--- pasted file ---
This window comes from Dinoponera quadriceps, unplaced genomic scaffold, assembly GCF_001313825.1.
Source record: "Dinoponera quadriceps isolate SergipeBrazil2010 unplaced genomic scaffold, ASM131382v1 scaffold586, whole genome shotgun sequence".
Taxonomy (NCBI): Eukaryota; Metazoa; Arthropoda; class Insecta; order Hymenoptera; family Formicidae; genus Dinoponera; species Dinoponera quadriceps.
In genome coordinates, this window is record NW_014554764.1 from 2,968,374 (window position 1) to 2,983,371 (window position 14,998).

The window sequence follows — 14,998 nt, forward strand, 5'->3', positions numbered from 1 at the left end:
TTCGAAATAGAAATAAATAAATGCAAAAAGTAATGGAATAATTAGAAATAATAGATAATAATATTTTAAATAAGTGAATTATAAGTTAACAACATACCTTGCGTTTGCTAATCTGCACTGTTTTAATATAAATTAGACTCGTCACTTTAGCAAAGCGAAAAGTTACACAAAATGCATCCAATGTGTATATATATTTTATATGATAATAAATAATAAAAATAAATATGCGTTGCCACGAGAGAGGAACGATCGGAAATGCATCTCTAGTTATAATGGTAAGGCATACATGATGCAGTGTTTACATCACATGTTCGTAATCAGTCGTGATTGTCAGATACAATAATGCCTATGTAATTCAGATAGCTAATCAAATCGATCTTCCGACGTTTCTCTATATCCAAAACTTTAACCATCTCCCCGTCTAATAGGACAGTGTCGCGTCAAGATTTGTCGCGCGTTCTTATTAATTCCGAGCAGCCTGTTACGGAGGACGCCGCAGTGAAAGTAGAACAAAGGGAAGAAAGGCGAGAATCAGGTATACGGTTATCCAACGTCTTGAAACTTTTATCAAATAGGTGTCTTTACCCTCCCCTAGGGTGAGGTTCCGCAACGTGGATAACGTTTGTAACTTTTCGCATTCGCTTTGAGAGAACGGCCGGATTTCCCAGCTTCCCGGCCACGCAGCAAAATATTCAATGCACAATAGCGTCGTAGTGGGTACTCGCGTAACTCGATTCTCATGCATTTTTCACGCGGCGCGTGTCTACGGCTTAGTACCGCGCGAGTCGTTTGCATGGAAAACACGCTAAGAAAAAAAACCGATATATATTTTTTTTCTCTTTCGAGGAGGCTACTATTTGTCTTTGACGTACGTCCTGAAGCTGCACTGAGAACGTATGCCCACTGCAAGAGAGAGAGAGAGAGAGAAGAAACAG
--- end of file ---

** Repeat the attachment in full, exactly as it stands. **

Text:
This window comes from Dinoponera quadriceps, unplaced genomic scaffold, assembly GCF_001313825.1.
Source record: "Dinoponera quadriceps isolate SergipeBrazil2010 unplaced genomic scaffold, ASM131382v1 scaffold586, whole genome shotgun sequence".
Taxonomy (NCBI): Eukaryota; Metazoa; Arthropoda; class Insecta; order Hymenoptera; family Formicidae; genus Dinoponera; species Dinoponera quadriceps.
In genome coordinates, this window is record NW_014554764.1 from 2,968,374 (window position 1) to 2,983,371 (window position 14,998).

The window sequence follows — 14,998 nt, forward strand, 5'->3', positions numbered from 1 at the left end:
TTCGAAATAGAAATAAATAAATGCAAAAAGTAATGGAATAATTAGAAATAATAGATAATAATATTTTAAATAAGTGAATTATAAGTTAACAACATACCTTGCGTTTGCTAATCTGCACTGTTTTAATATAAATTAGACTCGTCACTTTAGCAAAGCGAAAAGTTACACAAAATGCATCCAATGTGTATATATATTTTATATGATAATAAATAATAAAAATAAATATGCGTTGCCACGAGAGAGGAACGATCGGAAATGCATCTCTAGTTATAATGGTAAGGCATACATGATGCAGTGTTTACATCACATGTTCGTAATCAGTCGTGATTGTCAGATACAATAATGCCTATGTAATTCAGATAGCTAATCAAATCGATCTTCCGACGTTTCTCTATATCCAAAACTTTAACCATCTCCCCGTCTAATAGGACAGTGTCGCGTCAAGATTTGTCGCGCGTTCTTATTAATTCCGAGCAGCCTGTTACGGAGGACGCCGCAGTGAAAGTAGAACAAAGGGAAGAAAGGCGAGAATCAGGTATACGGTTATCCAACGTCTTGAAACTTTTATCAAATAGGTGTCTTTACCCTCCCCTAGGGTGAGGTTCCGCAACGTGGATAACGTTTGTAACTTTTCGCATTCGCTTTGAGAGAACGGCCGGATTTCCCAGCTTCCCGGCCACGCAGCAAAATATTCAATGCACAATAGCGTCGTAGTGGGTACTCGCGTAACTCGATTCTCATGCATTTTTCACGCGGCGCGTGTCTACGGCTTAGTACCGCGCGAGTCGTTTGCATGGAAAACACGCTAAGAAAAAAAACCGATATATATTTTTTTTCTCTTTCGAGGAGGCTACTATTTGTCTTTGACGTACGTCCTGAAGCTGCACTGAGAACGTATGCCCACTGCAAGAGAGAGAGAGAGAGAGAAGAAACAG